July 24, 2014

All Posts By: David Bland

Agile Coaching Blog

David Bland

About David Bland

David has enjoyed success using lean and agile techniques at several companies in San Francisco and Washington DC. He joined his first dot com startup in 1999 and helped lead it to a 13 million dollar acquisition in 2006. Currently David brings startup thinking into large organizations to foster corporate entrepreneurship. He can usually be found writing, speaking and coaching around lean startup, business model generation and kanban.

Stop Replacing Trust with Process – The Path to Lasting Change

Does it seem you spend more time talking about the work than actually doing the work?

Do you find it takes longer and longer to deliver anything of value to the customer?

Did someone just create a new phase gate or process that you need to follow?

If you answered yes to any of these, your organization my be suffering from a systemic dysfunction where trust is replaced with process. To make matters worse, many consultants who work with large organizations only recommend process changes with little context of your leadership or culture.

How Consultants Work with Corporations

For lasting change you are going to need help with culture and leadership as well. Those take much longer to change and influence compared to following a new process checklist.

Another challenge with process is that your organization has added process on top of process over the years as it has grown into a corporation.

Process Layers in Years

As processes get more complicated and require more sign offs, your cycle time is negatively impacted.

Process Layers & Cycle Times

Worse yet, the average manager life span at an organization is about 3.5 years, so the folks that created the processes in the beginning aren’t even around anymore. No one owns the process or even understands why it was created in the first place.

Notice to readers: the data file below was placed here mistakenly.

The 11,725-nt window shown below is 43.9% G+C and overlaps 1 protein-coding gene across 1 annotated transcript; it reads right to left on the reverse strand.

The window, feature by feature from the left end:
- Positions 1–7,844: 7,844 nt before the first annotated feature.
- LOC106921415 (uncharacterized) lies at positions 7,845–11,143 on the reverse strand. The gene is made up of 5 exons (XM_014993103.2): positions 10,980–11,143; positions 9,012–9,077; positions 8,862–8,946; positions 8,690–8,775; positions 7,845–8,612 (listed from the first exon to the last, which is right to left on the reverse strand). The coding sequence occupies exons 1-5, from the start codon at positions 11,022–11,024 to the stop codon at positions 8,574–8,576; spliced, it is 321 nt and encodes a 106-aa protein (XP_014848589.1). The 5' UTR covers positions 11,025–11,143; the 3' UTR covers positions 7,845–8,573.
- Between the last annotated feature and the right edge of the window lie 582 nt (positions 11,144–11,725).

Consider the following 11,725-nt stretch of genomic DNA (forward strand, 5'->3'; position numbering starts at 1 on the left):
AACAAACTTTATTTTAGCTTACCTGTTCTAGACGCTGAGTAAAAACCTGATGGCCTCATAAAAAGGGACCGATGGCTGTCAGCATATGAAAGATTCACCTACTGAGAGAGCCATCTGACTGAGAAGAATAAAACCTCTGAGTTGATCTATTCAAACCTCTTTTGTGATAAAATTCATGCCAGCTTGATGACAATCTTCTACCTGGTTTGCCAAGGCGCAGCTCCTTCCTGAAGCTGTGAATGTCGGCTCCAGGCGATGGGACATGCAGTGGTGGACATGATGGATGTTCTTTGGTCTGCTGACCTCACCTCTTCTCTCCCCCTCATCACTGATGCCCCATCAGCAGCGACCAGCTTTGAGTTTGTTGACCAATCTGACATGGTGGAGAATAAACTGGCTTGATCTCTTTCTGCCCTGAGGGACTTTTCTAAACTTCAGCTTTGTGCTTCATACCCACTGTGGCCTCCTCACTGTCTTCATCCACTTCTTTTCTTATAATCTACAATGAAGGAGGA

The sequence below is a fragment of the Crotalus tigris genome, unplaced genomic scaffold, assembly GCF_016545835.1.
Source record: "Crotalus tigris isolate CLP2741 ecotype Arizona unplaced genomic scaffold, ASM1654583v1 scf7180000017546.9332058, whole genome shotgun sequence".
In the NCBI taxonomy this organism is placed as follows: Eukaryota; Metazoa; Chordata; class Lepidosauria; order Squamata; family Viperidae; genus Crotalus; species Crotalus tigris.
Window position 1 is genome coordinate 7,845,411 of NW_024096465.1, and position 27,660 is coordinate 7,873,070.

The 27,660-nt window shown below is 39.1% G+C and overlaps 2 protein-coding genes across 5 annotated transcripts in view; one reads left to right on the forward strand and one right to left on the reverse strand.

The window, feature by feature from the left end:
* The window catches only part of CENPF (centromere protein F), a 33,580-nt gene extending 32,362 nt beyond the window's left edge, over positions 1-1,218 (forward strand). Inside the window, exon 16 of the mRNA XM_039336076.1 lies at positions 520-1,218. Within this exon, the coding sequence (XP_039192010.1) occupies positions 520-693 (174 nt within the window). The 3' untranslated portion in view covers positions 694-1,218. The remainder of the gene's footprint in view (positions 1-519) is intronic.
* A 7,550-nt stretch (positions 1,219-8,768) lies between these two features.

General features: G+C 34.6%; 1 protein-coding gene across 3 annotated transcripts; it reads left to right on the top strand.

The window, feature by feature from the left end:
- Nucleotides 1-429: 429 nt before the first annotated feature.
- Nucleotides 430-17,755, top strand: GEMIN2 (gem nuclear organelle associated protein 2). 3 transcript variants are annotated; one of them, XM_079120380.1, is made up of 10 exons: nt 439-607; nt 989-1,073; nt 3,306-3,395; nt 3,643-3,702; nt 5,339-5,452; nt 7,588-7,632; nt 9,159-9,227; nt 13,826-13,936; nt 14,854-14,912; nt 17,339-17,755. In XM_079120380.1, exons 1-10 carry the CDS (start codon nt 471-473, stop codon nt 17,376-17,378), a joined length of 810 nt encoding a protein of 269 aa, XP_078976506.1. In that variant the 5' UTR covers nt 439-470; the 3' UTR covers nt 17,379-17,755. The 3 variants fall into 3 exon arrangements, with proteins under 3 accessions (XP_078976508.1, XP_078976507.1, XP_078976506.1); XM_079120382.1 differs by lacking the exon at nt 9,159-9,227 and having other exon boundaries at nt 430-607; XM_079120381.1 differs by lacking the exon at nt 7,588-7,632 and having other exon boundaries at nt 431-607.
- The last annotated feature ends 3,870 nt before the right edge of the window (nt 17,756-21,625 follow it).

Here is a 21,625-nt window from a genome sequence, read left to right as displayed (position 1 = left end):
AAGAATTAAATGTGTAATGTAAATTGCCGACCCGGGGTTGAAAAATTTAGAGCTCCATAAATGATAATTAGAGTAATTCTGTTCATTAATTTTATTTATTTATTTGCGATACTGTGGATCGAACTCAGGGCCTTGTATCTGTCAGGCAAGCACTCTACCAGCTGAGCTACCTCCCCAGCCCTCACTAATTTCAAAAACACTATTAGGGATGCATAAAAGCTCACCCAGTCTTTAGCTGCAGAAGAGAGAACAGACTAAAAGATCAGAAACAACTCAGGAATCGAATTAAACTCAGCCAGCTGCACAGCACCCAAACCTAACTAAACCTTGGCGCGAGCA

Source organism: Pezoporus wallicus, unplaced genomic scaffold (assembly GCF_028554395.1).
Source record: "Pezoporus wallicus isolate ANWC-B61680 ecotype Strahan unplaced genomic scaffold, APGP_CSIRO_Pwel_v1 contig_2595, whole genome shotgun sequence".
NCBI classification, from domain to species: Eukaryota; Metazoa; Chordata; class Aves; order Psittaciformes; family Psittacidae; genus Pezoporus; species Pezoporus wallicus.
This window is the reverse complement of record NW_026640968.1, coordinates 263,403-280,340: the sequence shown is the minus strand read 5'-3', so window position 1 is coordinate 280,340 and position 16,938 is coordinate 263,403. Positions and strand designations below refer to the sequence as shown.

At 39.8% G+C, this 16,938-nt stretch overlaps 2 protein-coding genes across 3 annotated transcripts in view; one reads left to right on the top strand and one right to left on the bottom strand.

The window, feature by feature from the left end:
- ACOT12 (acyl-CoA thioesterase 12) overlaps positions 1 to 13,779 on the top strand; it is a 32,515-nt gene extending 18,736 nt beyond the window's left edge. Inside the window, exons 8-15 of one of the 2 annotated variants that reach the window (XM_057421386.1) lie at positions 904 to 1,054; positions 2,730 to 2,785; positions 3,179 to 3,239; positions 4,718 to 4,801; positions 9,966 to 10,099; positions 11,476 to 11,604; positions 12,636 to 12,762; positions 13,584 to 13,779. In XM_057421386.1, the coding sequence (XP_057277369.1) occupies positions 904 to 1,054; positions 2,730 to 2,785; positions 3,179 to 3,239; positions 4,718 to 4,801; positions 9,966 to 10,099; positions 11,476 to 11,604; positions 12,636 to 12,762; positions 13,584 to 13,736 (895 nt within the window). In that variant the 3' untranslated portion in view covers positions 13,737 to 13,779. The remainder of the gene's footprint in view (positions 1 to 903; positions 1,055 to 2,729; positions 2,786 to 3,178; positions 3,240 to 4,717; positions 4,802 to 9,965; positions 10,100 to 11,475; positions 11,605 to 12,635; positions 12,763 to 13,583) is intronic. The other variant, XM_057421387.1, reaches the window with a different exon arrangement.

Processes No Longer Have Owners

There is hope, but it requires an awareness and restraint when dealing with process changes inside your corporation.

Tip #1 – Don’t be quick too create new processes when things go awry.

People are going to make mistakes, but as a manager it is how you respond to those mistakes that will leave a lasting mark on your team. I highly recommend using 5 Why’s to find the root cause of the incident and then making a proportional investment to prevent future occurrences.

Tip #2 – When pushing decisions down, push information down as well

So many times I witness managers attempting to empower their teams and then promptly stripping that empowerment away when they make poor decisions. It isn’t realistic to expect teams to make mission critical decisions without the proper information. Instead of pointing the finger of blame at your team, trying using decision filters or experiment guidelines so the teams have more guidance and relevant information.

Tip #3 – Don’t roll out untested, big bang process changes
I work with teams that are up against several years of process bloat. Instead of doing another big design up front process to replace the already bloated process, I’ve been taking a Lean Startup / Scientific Method approach to process improvement.

a) Who are the users, decision makers, influencers for the process?
b) What is the value proposition of the process for each role?
c) What outcome metrics should be measured?
d) What Minimum Viable Experiment could we run to see if the process can be improved?

Many of the processes you encounter are complex in nature, which means you cannot predict what will happen when you begin to change them. Using Minimum Viable Experiments you can sense and respond your way through the process change, instead of designing the next big process which may make things worse.


3 Keys for Innovation: Why Lean Startup Isn’t Enough

Innovators have a new dilemma. While it is cheaper than ever to achieve problem/solution fit, the rate of change makes it expensive and difficult to maintain product/market fit.

Companies need to do more than just apply Lean Startup concepts, they need a holistic focus on three key areas:

1. Lean Startup
2. Business Model Innovation
3. Continuous Delivery

lean startup business model innovation continuous delivery

The Dangers of a Myopic Approach

Though leveraging all three at once may seem overwhelming, those who do so can thrive in extreme uncertainty. To see why, let’s start by breaking down the dangers of only focusing on one of these key ingredients. [Read more...]


Rise of the Lean Executive

“No institution can possibly survive if it needs geniuses or supermen to manage it.” – Peter Drucker

Drucker has passed on, but fortunately for us his ideas have not.